Wednesday, November 7, 2012

A Room with Many Views

The good news first: if you're still abed as you read this, dire predictions about yesterday's election results to the contrary, today is here with sunrise at 6:31 and sunset at 4:38. Everything else that happens, or doesn't, is pretty much in our control. As is always the case during elections, we had various visions offered of who we are and where we're going, both as a nation and here in Norwich as a city. This is when visions should turn to action.

While many of our neighbors went door to door this weekend for a particular candidate or position on a ballot initiative, Saturday morning I set off with purpose (I used to use a porpoise but the Mystic Aquarium demanded I stop) for the Otis Library, a bright spot in an often cloudy downtown Norwich. With its variety of programs and activities, the Otis Library is actually the community center Norwich residents always say they want. If we could just convince people the card catalog is really a swimming pool, we'd have it made. If they could just hire one lifeguard instead of another librarian....

Actually what Otis does have which opened last week and runs through the end of the year, upstairs in the community room is an exhibit entitled "An Instant in Our Time: Norwich through the Eyes of Young Photographers.” Saturday morning Otis was buzzing with a half-dozen different projects to include, I think, a Native American story hour downstairs that drew a nice crowd, leaving me alone to visit with a few dozen images.

If a picture is worth a thousand words, it is more than fitting this display is in the library because words are not enough to convey the magic and majesty of the richness of the slices of Norwich life that very young, and terribly talented visual artists have created and crafted.

Inspired by documentary photography first practiced in the Great Depression, the four contributing photographers worked with volunteer mentors and helping hands, to cover the walls with familiar sights and scenes of our city but taken from less than familiar perspectives and with clear and unblinking eyes that are better able to not only see the objects depicted but their deeper and more subtle meanings.

To be clear: this is NOT the Norwich we speak of as we struggle to work together on a variety of projects we consider to be 'for the good of the city' or insist 'will move Norwich forward.' A full array of superlative and thoughtful visuals awaits you at the Otis Library offering an instant in your time that may well excite and incite you as a resident of a city that too often is convinced its best days have already been.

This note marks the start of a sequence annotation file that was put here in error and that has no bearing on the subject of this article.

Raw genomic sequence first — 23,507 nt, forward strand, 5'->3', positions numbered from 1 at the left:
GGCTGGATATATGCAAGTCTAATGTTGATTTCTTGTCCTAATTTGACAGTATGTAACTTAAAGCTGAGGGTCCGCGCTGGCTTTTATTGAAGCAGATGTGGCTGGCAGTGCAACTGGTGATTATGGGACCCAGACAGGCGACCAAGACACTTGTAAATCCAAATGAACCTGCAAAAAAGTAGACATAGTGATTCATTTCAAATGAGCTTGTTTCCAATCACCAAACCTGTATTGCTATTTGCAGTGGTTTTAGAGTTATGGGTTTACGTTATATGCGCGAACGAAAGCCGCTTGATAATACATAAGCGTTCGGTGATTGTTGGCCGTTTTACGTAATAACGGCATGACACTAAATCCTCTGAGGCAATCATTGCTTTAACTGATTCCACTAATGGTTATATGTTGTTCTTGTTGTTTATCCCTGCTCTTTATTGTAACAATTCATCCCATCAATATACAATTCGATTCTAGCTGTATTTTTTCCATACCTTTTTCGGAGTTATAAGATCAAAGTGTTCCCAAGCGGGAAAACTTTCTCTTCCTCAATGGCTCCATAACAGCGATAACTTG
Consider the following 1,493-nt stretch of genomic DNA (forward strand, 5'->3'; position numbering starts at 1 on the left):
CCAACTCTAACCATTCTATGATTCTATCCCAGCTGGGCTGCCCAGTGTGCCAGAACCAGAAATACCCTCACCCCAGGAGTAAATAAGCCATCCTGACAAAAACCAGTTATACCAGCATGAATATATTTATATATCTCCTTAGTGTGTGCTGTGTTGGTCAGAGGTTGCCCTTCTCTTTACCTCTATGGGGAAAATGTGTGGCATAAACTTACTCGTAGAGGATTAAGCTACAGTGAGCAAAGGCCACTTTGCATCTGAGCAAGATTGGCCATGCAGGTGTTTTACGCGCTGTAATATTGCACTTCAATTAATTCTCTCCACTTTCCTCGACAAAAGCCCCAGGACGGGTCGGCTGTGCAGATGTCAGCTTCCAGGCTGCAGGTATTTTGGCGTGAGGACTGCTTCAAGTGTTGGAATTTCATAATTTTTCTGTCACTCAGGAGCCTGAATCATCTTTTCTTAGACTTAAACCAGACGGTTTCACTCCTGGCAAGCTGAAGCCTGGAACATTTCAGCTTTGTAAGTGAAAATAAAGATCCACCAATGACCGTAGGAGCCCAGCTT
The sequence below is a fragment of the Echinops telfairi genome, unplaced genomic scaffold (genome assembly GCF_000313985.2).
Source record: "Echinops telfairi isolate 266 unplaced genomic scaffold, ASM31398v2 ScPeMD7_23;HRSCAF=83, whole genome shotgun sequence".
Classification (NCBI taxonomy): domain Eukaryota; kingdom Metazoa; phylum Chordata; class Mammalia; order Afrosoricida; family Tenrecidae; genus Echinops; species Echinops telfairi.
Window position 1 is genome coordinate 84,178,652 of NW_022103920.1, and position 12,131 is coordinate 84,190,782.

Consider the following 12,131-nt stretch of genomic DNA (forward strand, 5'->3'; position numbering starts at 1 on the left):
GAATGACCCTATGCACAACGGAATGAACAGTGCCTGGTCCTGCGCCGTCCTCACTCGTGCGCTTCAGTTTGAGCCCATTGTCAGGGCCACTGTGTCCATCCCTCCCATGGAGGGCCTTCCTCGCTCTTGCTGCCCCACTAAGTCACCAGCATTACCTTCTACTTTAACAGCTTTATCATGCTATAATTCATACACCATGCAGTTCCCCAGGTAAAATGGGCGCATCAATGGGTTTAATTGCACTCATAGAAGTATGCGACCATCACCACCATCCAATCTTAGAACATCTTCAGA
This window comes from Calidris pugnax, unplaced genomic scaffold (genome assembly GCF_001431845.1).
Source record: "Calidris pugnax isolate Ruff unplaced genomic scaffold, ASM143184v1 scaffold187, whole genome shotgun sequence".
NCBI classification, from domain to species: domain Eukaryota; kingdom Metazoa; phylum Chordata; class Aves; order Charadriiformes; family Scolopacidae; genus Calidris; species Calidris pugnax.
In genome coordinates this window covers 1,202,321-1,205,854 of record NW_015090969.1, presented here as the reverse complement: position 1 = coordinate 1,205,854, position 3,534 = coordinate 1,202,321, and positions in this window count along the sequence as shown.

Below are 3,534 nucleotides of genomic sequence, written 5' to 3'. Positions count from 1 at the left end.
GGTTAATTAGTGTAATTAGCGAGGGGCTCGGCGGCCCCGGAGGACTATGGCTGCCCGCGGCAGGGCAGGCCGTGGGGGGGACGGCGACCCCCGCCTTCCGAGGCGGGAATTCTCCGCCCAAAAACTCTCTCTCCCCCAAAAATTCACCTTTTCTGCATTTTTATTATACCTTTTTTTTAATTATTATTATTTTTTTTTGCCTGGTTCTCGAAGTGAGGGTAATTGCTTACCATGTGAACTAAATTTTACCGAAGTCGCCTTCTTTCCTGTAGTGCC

There are pictures on every wall and every picture tells a story. And the story the pictures all tell is the story of us, young and old, rich and poor, life-long resident or a recent arrival. Their photographs bring us face to face with ourselves.

What these talented, young photographers have to say is not only visually stimulating, it is quite often stunning and emotionally arresting. They are, in many respects the very people to whom we should dedicate our efforts to revive this city as they are not only our hope for better days, but proof of them. 

The purpose of art is to conceal art and their artful expressions of everyday life as they find it here in The Rose of New England will cause you to stop and think about where we  come from and how we live. And to realize no matter how far apart we grow from one another and no matter what paths the separate journeys of our lives have been, this depiction of that same small town in each of us bears witness to how we became who we are.

Sometimes those of us who purport to be adults in the work-a-day world lose sight of our city. It takes younger eyes, sometimes, more sensitive to nuance and shades of subtle change to help us see the whole and different picture. The young people who shared their time and talents for this exhibit did so for their own reasons, creating a mirror reflecting our city and also a window to see what we can be, to enjoy and experience at our own rate and pace.

It serves as another reminder that home is where your heart is and as New England's own Robert Frost offered 'where when you have to go there, they have to take you in.' Welcome to our hometown.
-bill kenny

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